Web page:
A new British study has highlighted the importance of patient/dentist relations, especially in terms of detecting signs of trouble. According to a recent article from Fox News, researchers questioned 75 people who had received dental implants over the previous year. They asked if they had complications such as bleeding, pus or loose replacement-tooth “roots,” fully expecting that clinicians would catch problems that the patients missed. Surprisingly though, that was not what happened.
Dental implants are artificial tooth roots that are typically made of titanium. They are inserted into the jaw bone and are then attached to a crown. The implant functions like a normal tooth and can help preserve the jaw structure and prevent bone loss, unlike alternative replacement methods, such as bridgework or dentures. Approximately 3 million people in the U.S. have dental implants, and according to the American Academy of Implant Dentistry, another 500,000 are placed each year. While they are very safe, with any surgery there will be risks. Damage to blood vessels, nerves, sinuses or other teeth can develop, as well as a more serious condition known as peri-implantitis. This bacterial infection can lead to inflammation around the post and bone loss.
One of the hypotheses examined in the study was the belief that patients can’t perceive the difference between successful and unsuccessful implants. Participants were patients who had received implants from one of two dentists at the practice within the previous year. They each completed a questionnaire and had an exam to determine if their responses lined up with what clinicians found in the exam. Researchers focused on five areas of post-implant health: loose restorations, aesthetics, bleeding or pus, fractured implants and occlusion, when the upper and lower teeth collide when the mouth is closed. The data showed that there was not a significant difference of opinion between how the patients felt and what the dentists found.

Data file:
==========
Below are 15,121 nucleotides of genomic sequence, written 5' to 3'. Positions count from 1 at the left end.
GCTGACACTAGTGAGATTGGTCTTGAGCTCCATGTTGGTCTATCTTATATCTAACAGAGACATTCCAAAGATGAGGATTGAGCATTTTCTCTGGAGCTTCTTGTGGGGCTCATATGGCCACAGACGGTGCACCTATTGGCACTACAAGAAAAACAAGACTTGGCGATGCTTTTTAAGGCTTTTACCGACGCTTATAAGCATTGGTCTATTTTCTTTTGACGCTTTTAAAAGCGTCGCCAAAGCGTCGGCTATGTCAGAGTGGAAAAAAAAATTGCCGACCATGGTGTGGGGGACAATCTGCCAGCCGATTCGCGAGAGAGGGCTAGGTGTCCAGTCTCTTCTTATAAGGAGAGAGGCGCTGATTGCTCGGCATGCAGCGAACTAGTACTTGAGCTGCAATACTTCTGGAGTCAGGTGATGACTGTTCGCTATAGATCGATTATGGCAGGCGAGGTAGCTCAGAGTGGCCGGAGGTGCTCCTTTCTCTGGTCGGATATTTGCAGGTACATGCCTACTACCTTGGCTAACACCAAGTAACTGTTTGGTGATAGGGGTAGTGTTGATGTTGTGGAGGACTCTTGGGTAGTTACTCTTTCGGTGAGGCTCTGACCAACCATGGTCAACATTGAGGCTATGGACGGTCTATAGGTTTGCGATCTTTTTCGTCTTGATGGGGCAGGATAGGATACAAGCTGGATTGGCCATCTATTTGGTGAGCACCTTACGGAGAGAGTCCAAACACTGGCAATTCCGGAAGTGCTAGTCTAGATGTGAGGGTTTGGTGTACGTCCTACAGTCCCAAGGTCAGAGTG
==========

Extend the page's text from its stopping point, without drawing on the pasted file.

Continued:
The researchers acknowledge that patients may have been more accurate in their personal assessment because they were educated on potential risks before the surgery and taught proper implant care. “If the patient will not follow the advice of the dentist, there is a risk of undetected inflammation around the implants,” said Dr. Frank Strietzel, an oral health researcher at Charity Medical University Berlin. “A dental implant is a foreign body like a prosthesis, which requires regular observation.” But because the mouth is such a sensitive part of the body, it’s not that surprising that patients are able to make valid assessments about their post-implant oral health. However, it is still very important that patients continue to follow up with their dentists, even if they feel that there are no issues. Open communication between patient and dentist is always critical, which is why establishing great rapport is one of our top priorities at Miami Dental Sedation Spa.
Written by Mark Paulsort
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